In its first rate cut since the depths of the global financial crisis in December 2008, the People’s Bank of China lowered the interest rate on a one-year loan by a quarter percentage point to 6.31 percent, effective Friday.
On the news, the Dow Jones industrial average rose as much as 140 points but then faded in afternoon trading to close up 46 points.
Chinese economic authorities have resisted pressure in the past to lower rates, opting instead for strong fiscal stimulus measures. Since the last rate cut, the central bank has raised rates five times to soak up excess liquidity and damp inflation pressures.
“This is important signaling,” said Daniel Rosen, a partner in the Rhodium Group, a New York-based advisory firm. “A quarter-percent rate cut will punch above its weight in impact on confidence and private investment because it indicates that the government is ready to turn a corner on its reluctance to use rates to confront slowing growth.”
Rosen said Chinese authorities have been torn between the need to damp hot real estate markets by keeping rates high and the political need to boost the economy.
During the past four years, however, the banking sector’s reliance on real estate loans has increased sharply and public spending on infrastructure has become increasingly wasteful, many economists say. The government has introduced a series of subsidies to persuade Chinese consumers to buy cars and energy-efficient appliances, but consumer spending amounts to only about one-third of China’s gross domestic product, low by international standards.
Recent figures show that China’s breakneck economic growth of recent years has slowed. Officials say they expect the GDP growth rate to drop to 8 percent, still brisk but down from double-digit rates in the past. On May 12, to spur bank lending, regulators cut the minimum amount of reserves Chinese banks are required to hold to protect themselves in case of a crisis.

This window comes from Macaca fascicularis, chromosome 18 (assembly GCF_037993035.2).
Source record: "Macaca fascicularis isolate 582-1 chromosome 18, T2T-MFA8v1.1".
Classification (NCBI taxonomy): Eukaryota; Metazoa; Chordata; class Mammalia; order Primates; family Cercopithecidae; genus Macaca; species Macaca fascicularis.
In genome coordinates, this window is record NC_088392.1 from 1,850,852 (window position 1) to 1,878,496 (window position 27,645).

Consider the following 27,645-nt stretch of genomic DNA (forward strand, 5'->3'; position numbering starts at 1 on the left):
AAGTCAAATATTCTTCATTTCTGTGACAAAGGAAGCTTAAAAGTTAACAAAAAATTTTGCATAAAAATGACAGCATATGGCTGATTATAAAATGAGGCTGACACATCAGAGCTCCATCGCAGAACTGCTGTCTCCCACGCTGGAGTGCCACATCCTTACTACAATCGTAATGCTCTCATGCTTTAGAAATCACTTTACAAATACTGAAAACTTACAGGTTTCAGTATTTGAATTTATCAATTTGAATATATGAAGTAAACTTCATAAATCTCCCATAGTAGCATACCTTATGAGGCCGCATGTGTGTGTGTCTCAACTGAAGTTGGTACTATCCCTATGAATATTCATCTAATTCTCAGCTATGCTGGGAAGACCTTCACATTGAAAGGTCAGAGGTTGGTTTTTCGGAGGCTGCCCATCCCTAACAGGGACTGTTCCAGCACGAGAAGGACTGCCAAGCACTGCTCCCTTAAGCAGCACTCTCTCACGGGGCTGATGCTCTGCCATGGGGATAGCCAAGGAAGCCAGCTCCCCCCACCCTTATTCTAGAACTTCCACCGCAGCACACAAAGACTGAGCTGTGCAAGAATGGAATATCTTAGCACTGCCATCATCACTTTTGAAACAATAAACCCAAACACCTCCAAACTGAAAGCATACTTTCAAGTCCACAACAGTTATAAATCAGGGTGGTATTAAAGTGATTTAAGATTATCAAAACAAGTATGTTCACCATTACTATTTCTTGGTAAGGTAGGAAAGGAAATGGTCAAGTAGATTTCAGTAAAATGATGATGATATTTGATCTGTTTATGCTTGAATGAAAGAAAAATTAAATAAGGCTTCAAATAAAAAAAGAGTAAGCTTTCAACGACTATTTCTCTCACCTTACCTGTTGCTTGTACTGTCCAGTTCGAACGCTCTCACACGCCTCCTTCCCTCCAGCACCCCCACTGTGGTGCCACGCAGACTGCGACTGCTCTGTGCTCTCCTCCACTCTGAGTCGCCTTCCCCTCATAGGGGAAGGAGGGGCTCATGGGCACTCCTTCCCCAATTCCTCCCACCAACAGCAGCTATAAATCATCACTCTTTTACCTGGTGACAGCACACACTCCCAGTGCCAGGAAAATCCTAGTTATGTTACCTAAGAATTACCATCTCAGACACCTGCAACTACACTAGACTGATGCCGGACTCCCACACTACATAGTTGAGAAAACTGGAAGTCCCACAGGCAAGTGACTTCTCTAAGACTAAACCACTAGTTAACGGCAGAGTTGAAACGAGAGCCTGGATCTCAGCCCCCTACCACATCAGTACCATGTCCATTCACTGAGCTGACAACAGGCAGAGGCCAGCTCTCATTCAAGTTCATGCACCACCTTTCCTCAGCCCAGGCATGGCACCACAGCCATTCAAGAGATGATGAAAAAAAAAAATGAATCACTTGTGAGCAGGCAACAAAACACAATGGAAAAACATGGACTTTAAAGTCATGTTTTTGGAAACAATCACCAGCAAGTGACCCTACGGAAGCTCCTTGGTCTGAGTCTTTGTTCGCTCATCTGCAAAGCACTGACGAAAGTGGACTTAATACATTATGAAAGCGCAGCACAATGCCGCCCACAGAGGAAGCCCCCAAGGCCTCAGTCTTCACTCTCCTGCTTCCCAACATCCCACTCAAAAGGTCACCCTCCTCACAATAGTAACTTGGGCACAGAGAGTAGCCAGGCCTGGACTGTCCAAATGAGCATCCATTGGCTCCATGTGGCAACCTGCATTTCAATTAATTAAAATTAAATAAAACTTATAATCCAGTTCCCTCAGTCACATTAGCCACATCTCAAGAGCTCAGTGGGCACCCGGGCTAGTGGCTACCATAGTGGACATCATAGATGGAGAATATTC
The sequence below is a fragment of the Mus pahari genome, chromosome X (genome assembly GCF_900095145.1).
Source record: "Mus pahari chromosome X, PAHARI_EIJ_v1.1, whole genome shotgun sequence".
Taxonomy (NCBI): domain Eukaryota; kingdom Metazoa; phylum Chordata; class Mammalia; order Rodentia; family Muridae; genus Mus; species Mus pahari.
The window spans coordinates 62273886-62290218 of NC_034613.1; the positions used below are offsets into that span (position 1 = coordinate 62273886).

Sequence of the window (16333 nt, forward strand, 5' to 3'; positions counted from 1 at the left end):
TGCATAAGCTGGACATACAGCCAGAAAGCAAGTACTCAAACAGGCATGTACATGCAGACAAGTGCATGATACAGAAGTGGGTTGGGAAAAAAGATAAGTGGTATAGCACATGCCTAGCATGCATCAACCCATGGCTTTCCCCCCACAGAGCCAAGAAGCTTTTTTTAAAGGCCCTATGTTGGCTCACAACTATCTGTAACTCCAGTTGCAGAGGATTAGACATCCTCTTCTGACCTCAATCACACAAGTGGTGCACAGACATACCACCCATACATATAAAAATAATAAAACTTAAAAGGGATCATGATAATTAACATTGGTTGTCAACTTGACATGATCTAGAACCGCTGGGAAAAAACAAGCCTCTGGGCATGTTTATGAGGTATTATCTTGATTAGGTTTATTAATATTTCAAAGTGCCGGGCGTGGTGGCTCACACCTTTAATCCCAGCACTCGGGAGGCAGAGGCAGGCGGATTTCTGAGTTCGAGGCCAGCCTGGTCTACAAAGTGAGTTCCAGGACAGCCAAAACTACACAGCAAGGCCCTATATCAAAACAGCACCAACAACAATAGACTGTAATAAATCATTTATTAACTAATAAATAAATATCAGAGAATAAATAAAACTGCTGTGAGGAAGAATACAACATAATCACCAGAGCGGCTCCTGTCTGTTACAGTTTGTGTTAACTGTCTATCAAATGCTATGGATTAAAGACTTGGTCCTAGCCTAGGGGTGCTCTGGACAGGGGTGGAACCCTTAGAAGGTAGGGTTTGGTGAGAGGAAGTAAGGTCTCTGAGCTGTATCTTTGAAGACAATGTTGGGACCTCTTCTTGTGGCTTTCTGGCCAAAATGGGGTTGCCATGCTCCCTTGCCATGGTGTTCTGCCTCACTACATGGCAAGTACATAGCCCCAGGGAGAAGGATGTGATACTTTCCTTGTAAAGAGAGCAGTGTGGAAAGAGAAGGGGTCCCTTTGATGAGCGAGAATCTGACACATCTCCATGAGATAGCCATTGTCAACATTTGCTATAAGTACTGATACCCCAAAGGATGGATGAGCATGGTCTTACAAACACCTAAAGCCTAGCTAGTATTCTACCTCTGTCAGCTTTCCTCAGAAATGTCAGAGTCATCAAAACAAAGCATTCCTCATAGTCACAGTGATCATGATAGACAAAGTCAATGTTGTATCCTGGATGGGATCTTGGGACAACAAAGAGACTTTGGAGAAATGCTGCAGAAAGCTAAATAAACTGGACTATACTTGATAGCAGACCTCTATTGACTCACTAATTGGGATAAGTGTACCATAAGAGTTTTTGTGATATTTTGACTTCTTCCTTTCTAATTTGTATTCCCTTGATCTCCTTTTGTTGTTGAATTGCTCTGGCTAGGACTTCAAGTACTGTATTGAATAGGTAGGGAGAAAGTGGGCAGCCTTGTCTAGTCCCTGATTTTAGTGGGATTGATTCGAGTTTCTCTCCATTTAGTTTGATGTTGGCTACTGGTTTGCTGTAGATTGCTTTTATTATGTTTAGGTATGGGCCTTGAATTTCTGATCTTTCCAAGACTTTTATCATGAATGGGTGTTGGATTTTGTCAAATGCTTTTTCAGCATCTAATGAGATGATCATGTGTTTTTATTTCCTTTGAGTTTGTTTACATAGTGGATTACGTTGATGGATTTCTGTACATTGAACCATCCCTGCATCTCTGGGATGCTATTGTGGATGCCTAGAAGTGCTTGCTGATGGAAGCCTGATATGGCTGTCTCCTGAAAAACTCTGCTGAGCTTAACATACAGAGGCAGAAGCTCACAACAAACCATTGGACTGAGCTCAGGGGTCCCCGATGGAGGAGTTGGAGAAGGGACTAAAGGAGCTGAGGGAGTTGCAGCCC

The currency crisis and economic slowdown in Europe, as well as the lackluster growth in the United States, threaten to further hurt China’s exports.
Nicholas R. Lardy, a senior fellow at the Peterson Institute of International Economics, said the Chinese central bank also announced that it would allow interest rates on deposits to float up 20 percent from the benchmark rate. That means they could fall to 3.25 percent from the current 3.5 percent.
That means, he said, that actual interest rates paid on deposits won’t change much, if at all. Instead, profit margins at Chinese banks, which Lardy called “staggeringly high,” will be reduced as they lend at lower rates. Bank profits amount to more than 2.5 percent of China’s GDP, he said.
“This is a signal to Chinese banks that it’s the end of an era in which the central bank guaranteed a spread,” Lardy said. “It gives the banks greater incentive to be more commercially oriented.” Much of bank lending goes to real estate or state-owned enterprises rather than companies that might grow faster and contribute more to the economy.
But Lardy said he was “skeptical” about how much the rate cut would help the Chinese economy, which he said has become more indebted and more tied up with real estate than it was in 2008, when the previous cut took place.
Bank loans to real estate developers or mortgages amount to 25 percent of China’s GDP, Lardy said, not much below the 30 percent level for Spain’s struggling banks. Spanish real estate investment peaked in 2007 at 9.3 percent of the nation’s GDP; Chinese investment in real estate development went from 7 percent of GDP in 2008 to 9.4 percent in 2011, he added.
Meanwhile, household indebtedness has nearly tripled since 2008, Lardy said, suggesting that the demand for new homes might cool. Surveys show that many Chinese have bought second homes.
Unlike home buyers in the United States, the Chinese generally put down much more money. But, Lardy said, “property has been the key driver of economic growth for at least five years. It’s gone up and up and up.” While a real estate swoon might not pose a threat to China’s banking system or herald widespread mortgage trouble, it could deal a blow to economic growth, he said.
That worries China’s leaders. Maintaining rapid growth is as much a political imperative as an economic one, particularly with the ruling Communist Party set for a once-in-a-decade leadership transition this year. Various officials have spoken obliquely in recent days of other, unspecified measures to boost growth.
“The interest rate mechanism is only one of a number of decisive measures Beijing can take,” Rosen said. “I continue to give Beijing the benefit of doubt that they will deliver a soft landing.”
Richburg reported from Beijing, and Mufson reported from Washington.